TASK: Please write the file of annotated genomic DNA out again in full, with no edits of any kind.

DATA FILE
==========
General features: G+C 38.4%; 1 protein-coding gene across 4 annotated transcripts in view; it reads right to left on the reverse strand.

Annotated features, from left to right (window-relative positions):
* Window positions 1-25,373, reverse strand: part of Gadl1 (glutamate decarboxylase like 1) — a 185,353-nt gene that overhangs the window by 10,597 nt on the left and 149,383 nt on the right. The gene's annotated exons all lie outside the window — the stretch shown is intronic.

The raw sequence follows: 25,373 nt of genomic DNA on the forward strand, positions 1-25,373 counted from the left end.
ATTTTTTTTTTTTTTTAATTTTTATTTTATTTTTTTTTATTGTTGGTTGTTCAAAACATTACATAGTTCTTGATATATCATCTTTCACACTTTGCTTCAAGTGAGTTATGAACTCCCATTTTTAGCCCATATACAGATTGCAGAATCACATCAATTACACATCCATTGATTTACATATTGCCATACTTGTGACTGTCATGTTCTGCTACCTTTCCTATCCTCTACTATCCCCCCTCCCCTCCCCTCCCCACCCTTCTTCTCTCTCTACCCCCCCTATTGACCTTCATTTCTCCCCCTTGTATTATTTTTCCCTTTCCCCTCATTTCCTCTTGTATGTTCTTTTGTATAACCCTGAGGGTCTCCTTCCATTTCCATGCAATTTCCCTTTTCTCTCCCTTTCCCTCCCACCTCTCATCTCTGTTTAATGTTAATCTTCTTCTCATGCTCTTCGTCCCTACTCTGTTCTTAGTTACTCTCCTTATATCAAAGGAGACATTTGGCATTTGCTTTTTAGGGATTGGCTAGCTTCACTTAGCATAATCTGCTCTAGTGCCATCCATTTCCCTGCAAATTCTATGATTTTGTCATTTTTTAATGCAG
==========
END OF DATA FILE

General features: G+C 38.4%; 1 protein-coding gene across 4 annotated transcripts in view; it reads right to left on the reverse strand.

Annotated features, from left to right (window-relative positions):
* Window positions 1-25,373, reverse strand: part of Gadl1 (glutamate decarboxylase like 1) — a 185,353-nt gene that overhangs the window by 10,597 nt on the left and 149,383 nt on the right. The gene's annotated exons all lie outside the window — the stretch shown is intronic.

The raw sequence follows: 25,373 nt of genomic DNA on the forward strand, positions 1-25,373 counted from the left end.
ATTTTTTTTTTTTTTTAATTTTTATTTTATTTTTTTTTATTGTTGGTTGTTCAAAACATTACATAGTTCTTGATATATCATCTTTCACACTTTGCTTCAAGTGAGTTATGAACTCCCATTTTTAGCCCATATACAGATTGCAGAATCACATCAATTACACATCCATTGATTTACATATTGCCATACTTGTGACTGTCATGTTCTGCTACCTTTCCTATCCTCTACTATCCCCCCTCCCCTCCCCTCCCCACCCTTCTTCTCTCTCTACCCCCCCTATTGACCTTCATTTCTCCCCCTTGTATTATTTTTCCCTTTCCCCTCATTTCCTCTTGTATGTTCTTTTGTATAACCCTGAGGGTCTCCTTCCATTTCCATGCAATTTCCCTTTTCTCTCCCTTTCCCTCCCACCTCTCATCTCTGTTTAATGTTAATCTTCTTCTCATGCTCTTCGTCCCTACTCTGTTCTTAGTTACTCTCCTTATATCAAAGGAGACATTTGGCATTTGCTTTTTAGGGATTGGCTAGCTTCACTTAGCATAATCTGCTCTAGTGCCATCCATTTCCCTGCAAATTCTATGATTTTGTCATTTTTTAATGCAG